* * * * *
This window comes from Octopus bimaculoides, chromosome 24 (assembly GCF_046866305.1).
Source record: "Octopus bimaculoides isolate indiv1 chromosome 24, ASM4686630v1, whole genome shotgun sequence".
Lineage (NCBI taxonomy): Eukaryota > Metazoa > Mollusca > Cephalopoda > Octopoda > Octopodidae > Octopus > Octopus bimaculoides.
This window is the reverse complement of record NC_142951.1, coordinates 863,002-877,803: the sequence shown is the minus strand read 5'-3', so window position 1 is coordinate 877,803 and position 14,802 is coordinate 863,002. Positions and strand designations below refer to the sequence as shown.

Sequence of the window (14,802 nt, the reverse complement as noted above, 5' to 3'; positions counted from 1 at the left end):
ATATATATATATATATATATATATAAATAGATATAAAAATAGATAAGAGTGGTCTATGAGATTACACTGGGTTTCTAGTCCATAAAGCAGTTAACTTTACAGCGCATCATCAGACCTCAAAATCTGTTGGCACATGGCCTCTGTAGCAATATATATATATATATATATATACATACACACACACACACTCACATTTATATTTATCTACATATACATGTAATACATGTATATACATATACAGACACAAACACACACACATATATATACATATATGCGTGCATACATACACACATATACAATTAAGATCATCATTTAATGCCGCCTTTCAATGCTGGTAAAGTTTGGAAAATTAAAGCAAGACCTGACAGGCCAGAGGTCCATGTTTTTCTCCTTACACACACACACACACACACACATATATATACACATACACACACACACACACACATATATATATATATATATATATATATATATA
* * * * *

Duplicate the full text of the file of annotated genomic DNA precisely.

This window comes from Octopus bimaculoides, chromosome 24 (assembly GCF_046866305.1).
Source record: "Octopus bimaculoides isolate indiv1 chromosome 24, ASM4686630v1, whole genome shotgun sequence".
Lineage (NCBI taxonomy): Eukaryota > Metazoa > Mollusca > Cephalopoda > Octopoda > Octopodidae > Octopus > Octopus bimaculoides.
This window is the reverse complement of record NC_142951.1, coordinates 863,002-877,803: the sequence shown is the minus strand read 5'-3', so window position 1 is coordinate 877,803 and position 14,802 is coordinate 863,002. Positions and strand designations below refer to the sequence as shown.

Sequence of the window (14,802 nt, the reverse complement as noted above, 5' to 3'; positions counted from 1 at the left end):
ATATATATATATATATATATATATAAATAGATATAAAAATAGATAAGAGTGGTCTATGAGATTACACTGGGTTTCTAGTCCATAAAGCAGTTAACTTTACAGCGCATCATCAGACCTCAAAATCTGTTGGCACATGGCCTCTGTAGCAATATATATATATATATATATATACATACACACACACACACTCACATTTATATTTATCTACATATACATGTAATACATGTATATACATATACAGACACAAACACACACACATATATATACATATATGCGTGCATACATACACACATATACAATTAAGATCATCATTTAATGCCGCCTTTCAATGCTGGTAAAGTTTGGAAAATTAAAGCAAGACCTGACAGGCCAGAGGTCCATGTTTTTCTCCTTACACACACACACACACACACACATATATATACACATACACACACACACACACACATATATATATATATATATATATATATATATA